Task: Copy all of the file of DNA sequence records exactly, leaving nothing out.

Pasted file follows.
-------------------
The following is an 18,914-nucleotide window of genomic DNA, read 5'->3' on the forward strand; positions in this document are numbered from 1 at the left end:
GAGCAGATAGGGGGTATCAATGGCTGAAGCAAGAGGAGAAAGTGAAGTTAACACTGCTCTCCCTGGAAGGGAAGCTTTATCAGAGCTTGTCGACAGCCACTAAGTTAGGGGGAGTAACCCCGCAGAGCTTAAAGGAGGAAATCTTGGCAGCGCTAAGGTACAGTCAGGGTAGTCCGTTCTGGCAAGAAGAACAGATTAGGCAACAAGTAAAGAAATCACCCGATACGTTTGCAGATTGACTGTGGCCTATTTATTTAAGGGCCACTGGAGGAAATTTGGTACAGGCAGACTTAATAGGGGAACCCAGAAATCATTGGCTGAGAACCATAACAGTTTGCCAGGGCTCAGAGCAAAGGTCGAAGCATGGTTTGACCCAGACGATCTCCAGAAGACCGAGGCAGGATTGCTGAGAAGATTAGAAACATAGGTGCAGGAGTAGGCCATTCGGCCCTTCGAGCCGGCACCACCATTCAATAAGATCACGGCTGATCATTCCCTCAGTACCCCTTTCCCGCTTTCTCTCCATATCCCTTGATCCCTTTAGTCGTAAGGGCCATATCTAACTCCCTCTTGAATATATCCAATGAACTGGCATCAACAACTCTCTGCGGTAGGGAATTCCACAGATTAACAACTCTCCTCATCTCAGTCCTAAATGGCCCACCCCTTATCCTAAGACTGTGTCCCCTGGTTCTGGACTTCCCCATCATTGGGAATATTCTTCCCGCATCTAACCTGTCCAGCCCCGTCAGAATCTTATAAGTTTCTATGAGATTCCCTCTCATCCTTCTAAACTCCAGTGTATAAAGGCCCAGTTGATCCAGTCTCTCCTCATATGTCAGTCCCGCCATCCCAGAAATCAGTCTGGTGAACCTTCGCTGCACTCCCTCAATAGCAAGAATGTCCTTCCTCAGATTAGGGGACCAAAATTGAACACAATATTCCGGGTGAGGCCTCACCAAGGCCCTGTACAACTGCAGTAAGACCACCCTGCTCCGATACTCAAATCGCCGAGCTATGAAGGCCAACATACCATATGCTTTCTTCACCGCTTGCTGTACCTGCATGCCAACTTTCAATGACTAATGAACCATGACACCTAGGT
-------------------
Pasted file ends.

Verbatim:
The following is an 18,914-nucleotide window of genomic DNA, read 5'->3' on the forward strand; positions in this document are numbered from 1 at the left end:
GAGCAGATAGGGGGTATCAATGGCTGAAGCAAGAGGAGAAAGTGAAGTTAACACTGCTCTCCCTGGAAGGGAAGCTTTATCAGAGCTTGTCGACAGCCACTAAGTTAGGGGGAGTAACCCCGCAGAGCTTAAAGGAGGAAATCTTGGCAGCGCTAAGGTACAGTCAGGGTAGTCCGTTCTGGCAAGAAGAACAGATTAGGCAACAAGTAAAGAAATCACCCGATACGTTTGCAGATTGACTGTGGCCTATTTATTTAAGGGCCACTGGAGGAAATTTGGTACAGGCAGACTTAATAGGGGAACCCAGAAATCATTGGCTGAGAACCATAACAGTTTGCCAGGGCTCAGAGCAAAGGTCGAAGCATGGTTTGACCCAGACGATCTCCAGAAGACCGAGGCAGGATTGCTGAGAAGATTAGAAACATAGGTGCAGGAGTAGGCCATTCGGCCCTTCGAGCCGGCACCACCATTCAATAAGATCACGGCTGATCATTCCCTCAGTACCCCTTTCCCGCTTTCTCTCCATATCCCTTGATCCCTTTAGTCGTAAGGGCCATATCTAACTCCCTCTTGAATATATCCAATGAACTGGCATCAACAACTCTCTGCGGTAGGGAATTCCACAGATTAACAACTCTCCTCATCTCAGTCCTAAATGGCCCACCCCTTATCCTAAGACTGTGTCCCCTGGTTCTGGACTTCCCCATCATTGGGAATATTCTTCCCGCATCTAACCTGTCCAGCCCCGTCAGAATCTTATAAGTTTCTATGAGATTCCCTCTCATCCTTCTAAACTCCAGTGTATAAAGGCCCAGTTGATCCAGTCTCTCCTCATATGTCAGTCCCGCCATCCCAGAAATCAGTCTGGTGAACCTTCGCTGCACTCCCTCAATAGCAAGAATGTCCTTCCTCAGATTAGGGGACCAAAATTGAACACAATATTCCGGGTGAGGCCTCACCAAGGCCCTGTACAACTGCAGTAAGACCACCCTGCTCCGATACTCAAATCGCCGAGCTATGAAGGCCAACATACCATATGCTTTCTTCACCGCTTGCTGTACCTGCATGCCAACTTTCAATGACTAATGAACCATGACACCTAGGT